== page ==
LYNN: I know that some years you offer a tea dye workshop and luncheon for Mother’s Day. I imagine that the circumstances surrounding this year’s Covid 19 pandemic have led to the cancellation of a 2020 event of this type.  Can we look forward to your hosting of a similar event on other occasions once things open back up? 

LEIGH: Yes all of my natural dye courses have been postponed until we are all able to gather safely again. The Mothers Day Tea was inspired by the Teas given years ago; during Spoleto festival at The Confederate Home and College in Charleston; held in a beautiful outdoor courtyard garden; handmade triangle sandwiches, okra pickles, benne wafers, and of course tea!

As far as workshops; I have started a Blue School; as part of my “seed to stitch “vision, teaching growing, harvesting, processing indigo; so most of my workshops are Private, Custom courses available upon inquiry; but I do look forward to the future being able to host natural dye courses interwoven with local/Seasonal Flora and Fauna, Food, and culture.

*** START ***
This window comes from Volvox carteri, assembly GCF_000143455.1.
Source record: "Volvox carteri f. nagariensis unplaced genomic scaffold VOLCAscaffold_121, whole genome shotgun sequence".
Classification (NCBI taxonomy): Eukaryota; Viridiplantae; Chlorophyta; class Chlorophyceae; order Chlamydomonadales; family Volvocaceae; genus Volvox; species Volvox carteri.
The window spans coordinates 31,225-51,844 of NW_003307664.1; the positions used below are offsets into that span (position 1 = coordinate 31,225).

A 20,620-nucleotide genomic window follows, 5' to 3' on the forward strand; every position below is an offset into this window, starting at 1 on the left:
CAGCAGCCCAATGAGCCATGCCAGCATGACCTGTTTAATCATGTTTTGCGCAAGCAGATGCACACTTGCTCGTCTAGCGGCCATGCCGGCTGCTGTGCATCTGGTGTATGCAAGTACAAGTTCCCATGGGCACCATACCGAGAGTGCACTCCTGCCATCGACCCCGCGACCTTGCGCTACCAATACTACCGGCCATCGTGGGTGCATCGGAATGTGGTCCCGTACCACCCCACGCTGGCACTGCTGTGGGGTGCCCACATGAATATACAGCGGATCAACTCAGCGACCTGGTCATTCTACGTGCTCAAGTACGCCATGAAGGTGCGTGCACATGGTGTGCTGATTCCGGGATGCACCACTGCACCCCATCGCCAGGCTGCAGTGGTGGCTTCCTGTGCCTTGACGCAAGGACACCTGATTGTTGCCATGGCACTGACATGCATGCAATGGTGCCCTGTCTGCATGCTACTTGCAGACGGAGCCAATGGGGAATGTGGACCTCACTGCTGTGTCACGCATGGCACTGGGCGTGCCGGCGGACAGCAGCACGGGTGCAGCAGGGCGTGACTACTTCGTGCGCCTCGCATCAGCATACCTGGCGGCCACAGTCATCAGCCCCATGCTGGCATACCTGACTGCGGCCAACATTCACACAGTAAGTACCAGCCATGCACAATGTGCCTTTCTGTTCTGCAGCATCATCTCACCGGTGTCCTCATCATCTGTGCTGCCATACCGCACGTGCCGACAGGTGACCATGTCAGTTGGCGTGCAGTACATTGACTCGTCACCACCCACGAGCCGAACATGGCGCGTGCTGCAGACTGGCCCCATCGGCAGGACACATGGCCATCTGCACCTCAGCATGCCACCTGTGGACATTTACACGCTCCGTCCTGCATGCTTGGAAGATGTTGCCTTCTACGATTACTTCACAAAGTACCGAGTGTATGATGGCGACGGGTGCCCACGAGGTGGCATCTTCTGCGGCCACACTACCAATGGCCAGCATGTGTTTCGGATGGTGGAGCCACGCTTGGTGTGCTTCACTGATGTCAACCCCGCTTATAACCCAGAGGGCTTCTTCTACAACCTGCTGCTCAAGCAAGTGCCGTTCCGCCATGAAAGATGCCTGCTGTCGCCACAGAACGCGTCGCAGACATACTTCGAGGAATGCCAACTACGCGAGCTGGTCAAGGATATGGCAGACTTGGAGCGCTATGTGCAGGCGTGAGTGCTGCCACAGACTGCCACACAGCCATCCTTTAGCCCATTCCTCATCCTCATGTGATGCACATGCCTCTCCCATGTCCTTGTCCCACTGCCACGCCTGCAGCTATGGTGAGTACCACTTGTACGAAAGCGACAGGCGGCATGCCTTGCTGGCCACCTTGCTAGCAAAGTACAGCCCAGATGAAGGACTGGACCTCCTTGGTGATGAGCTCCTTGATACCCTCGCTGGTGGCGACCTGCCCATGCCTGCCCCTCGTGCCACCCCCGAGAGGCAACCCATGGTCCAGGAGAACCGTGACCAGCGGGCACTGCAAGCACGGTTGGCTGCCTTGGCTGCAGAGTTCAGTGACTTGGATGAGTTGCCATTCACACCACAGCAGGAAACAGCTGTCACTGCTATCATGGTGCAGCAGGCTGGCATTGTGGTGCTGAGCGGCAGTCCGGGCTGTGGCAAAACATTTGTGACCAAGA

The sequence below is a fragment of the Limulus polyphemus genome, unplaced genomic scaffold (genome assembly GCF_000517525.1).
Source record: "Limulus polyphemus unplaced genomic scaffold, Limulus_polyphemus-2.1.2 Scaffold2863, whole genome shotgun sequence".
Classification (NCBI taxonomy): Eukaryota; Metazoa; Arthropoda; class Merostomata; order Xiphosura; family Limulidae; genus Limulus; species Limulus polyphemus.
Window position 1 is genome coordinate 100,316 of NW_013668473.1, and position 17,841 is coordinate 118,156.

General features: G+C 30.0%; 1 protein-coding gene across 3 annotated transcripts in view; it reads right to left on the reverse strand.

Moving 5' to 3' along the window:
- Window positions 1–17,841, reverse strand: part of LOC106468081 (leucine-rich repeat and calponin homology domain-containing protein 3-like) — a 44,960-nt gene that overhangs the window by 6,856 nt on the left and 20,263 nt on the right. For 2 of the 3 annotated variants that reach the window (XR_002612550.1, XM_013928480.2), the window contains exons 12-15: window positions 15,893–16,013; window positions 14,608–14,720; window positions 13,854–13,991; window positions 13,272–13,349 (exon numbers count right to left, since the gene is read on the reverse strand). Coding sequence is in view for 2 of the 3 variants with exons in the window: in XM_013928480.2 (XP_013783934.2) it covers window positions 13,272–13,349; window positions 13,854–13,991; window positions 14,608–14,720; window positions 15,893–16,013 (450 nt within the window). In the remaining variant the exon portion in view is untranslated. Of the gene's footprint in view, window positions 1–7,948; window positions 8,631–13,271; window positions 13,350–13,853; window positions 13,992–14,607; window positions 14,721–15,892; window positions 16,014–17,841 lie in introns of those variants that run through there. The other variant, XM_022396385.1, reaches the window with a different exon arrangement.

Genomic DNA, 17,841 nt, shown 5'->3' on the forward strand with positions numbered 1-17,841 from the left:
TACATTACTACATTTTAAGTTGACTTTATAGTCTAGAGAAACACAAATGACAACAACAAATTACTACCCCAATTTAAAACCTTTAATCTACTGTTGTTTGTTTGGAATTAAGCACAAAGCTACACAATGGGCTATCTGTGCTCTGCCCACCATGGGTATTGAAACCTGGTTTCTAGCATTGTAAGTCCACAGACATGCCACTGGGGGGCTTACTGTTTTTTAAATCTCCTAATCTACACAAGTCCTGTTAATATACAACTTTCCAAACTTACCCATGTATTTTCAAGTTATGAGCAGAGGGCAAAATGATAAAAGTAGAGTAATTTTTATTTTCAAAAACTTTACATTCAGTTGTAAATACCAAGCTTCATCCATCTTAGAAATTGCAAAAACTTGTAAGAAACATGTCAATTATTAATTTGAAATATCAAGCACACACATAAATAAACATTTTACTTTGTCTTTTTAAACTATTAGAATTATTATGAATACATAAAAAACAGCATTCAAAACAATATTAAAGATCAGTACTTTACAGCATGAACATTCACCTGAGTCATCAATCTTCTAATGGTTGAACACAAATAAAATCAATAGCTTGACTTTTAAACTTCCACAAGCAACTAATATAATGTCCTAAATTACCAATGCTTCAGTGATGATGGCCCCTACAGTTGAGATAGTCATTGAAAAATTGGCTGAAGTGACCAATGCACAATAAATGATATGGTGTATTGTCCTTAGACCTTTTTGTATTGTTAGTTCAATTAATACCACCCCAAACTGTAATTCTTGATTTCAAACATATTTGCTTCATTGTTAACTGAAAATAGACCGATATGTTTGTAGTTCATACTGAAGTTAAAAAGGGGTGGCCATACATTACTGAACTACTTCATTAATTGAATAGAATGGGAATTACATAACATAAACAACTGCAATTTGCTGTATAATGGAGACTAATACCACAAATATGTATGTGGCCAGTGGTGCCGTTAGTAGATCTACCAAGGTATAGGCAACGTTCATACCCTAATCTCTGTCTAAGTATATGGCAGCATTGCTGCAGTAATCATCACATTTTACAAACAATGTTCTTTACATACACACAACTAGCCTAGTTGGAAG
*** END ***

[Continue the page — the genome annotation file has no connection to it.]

My Courses are very small and limited so as to insure a true hands on/in depth experience. 

I offer 3 day dye sessions-indigo season(May-August)”seed to dye pot” indigo season course; learning every step of the indigo process from seed to dye. 

I have also started a CSTA: (Community Supported Textile Agriculture) program.
Members receive Madame Magar natural dyed and handmade local home goods and textiles and collaborative offerings from local Johns Island farms.
First delivery is Summer Solstice; June 20
Please inquire if interested in details.

All Inquiries: madamemagar@gmail.com



To purchase or view my work:
Instagram @madamemagar
Dresses available at Worthwhile: @shopworthwhile 


Sunday, April 19, 2020

Tea in Art with Michele Brody


This portrait is from a CommuniTea event at the Bronx Museum, 2018.